Fleming H Revell Co, 1974
The Strange Story of Sergei Kourdakov
April 1972. For the largely youthful audience at Emmanuel Baptist Church in Victoria, B.C., the guest speaker was mesmerizing. We already knew about his dramatic and risky defection from a Russian ship a few months earlier. That story, vividly recounted by the man who introduced him, was only the prelude to the yet more gripping account of his transformation from ruthless persecutor of Christians in his native Russia to unlikely but passionate convert. By the time Sergei Kourdakov himself leapt up to the podium, the atmosphere was electric. Sustained applause gave way to hushed silence. He searched the crowd, making eye contact, it seemed, with almost everyone. His simple message was delivered in flawed but fervent English; his boyishness combined with zeal was magnetic. He was 21 years old, powerfully built, engaging and personable, strikingly handsome; he looked like a sturdier version of Ilya Kuryakin, enigmatic Russian agent in the wildly popular The Man from U.N.C.L.E. television series that many of us had grown up on. But this "Ilya" was a Cold War St. Paul. He had renounced his Communist past and was now raising funds for suffering believers behind the Iron Curtain. We claimed him as ours that night—a strapping, exotic, Christian superhero, for whom none of our parents' missionary biographies had fully prepared us. We filled the offering plates, registered for ministry newsletters—and lined up for autographs after the service.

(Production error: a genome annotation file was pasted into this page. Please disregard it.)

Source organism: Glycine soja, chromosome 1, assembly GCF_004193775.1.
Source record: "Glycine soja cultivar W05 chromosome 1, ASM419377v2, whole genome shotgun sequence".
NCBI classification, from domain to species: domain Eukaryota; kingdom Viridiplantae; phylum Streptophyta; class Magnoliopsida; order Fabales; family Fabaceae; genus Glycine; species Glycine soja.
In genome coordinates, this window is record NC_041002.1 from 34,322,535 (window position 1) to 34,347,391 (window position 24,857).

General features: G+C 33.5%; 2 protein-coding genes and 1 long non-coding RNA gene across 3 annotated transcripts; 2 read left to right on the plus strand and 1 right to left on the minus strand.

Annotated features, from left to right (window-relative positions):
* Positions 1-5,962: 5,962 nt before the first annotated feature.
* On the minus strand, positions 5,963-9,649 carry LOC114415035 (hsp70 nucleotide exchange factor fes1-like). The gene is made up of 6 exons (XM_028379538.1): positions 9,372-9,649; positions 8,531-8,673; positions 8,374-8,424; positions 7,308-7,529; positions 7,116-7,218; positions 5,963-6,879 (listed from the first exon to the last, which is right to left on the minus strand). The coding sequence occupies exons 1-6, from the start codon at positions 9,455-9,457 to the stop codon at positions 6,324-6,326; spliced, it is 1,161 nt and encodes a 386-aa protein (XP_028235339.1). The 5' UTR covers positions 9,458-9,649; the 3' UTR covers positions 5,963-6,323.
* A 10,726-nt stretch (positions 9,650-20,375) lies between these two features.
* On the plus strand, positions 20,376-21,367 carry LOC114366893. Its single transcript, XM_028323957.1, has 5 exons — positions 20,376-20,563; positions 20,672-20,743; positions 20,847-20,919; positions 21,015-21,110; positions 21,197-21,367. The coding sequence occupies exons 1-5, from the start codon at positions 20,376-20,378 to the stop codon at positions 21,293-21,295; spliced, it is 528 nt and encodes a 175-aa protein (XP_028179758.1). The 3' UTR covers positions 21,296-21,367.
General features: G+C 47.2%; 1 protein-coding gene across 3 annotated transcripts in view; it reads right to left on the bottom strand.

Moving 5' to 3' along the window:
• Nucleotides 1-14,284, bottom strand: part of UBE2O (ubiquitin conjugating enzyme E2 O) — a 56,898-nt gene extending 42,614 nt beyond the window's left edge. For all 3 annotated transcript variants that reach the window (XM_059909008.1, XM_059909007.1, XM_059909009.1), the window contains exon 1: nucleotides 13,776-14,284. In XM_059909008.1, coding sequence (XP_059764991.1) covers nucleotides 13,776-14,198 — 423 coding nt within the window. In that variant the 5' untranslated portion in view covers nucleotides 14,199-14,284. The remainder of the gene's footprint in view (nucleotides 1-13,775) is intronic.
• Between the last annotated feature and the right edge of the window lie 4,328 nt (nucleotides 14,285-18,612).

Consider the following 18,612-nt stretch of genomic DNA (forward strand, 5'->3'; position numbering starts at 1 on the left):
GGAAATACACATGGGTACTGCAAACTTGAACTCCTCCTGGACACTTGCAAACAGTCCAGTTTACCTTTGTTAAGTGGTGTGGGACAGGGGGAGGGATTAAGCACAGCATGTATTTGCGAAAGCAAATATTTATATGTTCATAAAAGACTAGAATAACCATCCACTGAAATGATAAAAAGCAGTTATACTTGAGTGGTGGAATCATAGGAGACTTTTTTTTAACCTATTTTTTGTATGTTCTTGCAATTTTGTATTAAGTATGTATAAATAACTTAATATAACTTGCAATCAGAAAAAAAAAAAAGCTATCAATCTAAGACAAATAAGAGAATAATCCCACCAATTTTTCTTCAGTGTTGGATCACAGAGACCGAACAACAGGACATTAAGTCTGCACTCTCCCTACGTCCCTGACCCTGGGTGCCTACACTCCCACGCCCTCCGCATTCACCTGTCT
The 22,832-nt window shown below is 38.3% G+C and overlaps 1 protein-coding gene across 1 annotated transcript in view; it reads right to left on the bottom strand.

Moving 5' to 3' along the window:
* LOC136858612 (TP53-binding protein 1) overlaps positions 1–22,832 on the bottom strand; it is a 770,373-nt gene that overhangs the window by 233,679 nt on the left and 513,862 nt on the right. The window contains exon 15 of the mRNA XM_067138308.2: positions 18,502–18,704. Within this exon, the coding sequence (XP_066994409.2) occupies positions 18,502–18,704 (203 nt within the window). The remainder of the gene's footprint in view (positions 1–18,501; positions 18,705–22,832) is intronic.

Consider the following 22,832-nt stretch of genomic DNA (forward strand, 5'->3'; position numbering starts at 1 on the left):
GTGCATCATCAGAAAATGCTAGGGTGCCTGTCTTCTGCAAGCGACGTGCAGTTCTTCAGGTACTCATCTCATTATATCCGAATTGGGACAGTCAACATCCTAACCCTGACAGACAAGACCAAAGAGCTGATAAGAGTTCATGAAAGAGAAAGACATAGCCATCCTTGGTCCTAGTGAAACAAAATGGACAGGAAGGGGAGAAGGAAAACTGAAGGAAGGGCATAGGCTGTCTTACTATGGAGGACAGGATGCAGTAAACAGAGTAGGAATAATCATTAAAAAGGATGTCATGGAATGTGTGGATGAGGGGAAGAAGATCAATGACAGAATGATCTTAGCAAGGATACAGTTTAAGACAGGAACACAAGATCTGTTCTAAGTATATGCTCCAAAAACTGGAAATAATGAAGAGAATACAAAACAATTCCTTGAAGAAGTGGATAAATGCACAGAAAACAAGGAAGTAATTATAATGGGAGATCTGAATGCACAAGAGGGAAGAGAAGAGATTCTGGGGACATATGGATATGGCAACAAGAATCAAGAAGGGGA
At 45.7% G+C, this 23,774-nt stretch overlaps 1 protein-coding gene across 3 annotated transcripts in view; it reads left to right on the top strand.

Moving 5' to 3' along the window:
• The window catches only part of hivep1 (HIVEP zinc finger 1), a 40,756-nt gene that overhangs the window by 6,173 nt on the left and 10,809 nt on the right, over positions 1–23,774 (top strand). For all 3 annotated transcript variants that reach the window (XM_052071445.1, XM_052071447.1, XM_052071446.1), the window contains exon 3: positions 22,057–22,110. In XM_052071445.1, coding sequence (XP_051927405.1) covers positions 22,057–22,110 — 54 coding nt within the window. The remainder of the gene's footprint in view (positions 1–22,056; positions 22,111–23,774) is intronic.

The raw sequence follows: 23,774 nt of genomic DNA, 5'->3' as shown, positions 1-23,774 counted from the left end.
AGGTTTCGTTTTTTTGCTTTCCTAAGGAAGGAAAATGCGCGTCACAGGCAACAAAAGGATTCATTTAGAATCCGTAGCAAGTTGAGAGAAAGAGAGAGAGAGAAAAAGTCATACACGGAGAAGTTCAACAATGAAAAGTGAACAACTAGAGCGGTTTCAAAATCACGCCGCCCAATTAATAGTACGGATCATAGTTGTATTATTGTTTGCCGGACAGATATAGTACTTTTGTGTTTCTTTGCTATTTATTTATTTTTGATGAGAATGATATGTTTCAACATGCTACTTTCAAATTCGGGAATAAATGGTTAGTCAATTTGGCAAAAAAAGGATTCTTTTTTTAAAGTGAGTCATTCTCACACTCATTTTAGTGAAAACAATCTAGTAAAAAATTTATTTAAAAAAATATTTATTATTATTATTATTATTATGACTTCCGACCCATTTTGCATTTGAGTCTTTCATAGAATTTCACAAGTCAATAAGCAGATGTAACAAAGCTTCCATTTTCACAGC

Sergei Kourdakov's rise from anonymous Russian defector to celebrity ambassador for the Bible-smuggling organization, Underground Evangelism, was nothing short of meteoric. He staggered ashore in the tiny village of Tasu in the Queen Charlotte Islands after a near-miraculous overnight swim from the Russian ship Elagin on September 3, 1971—delirious and suffering from hypothermia—to a wary welcome and uncertain fate. Initially interned and threatened with deportation back to the USSR, he attracted high-profile political and media support and was eventually granted asylum in Canada. Settling in Toronto, he took English classes at government expense and began to attend a Ukrainian Baptist church. Pastor William Daviduik heard his confession, explained the gospel, and ultimately led him to a profession of faith and baptism.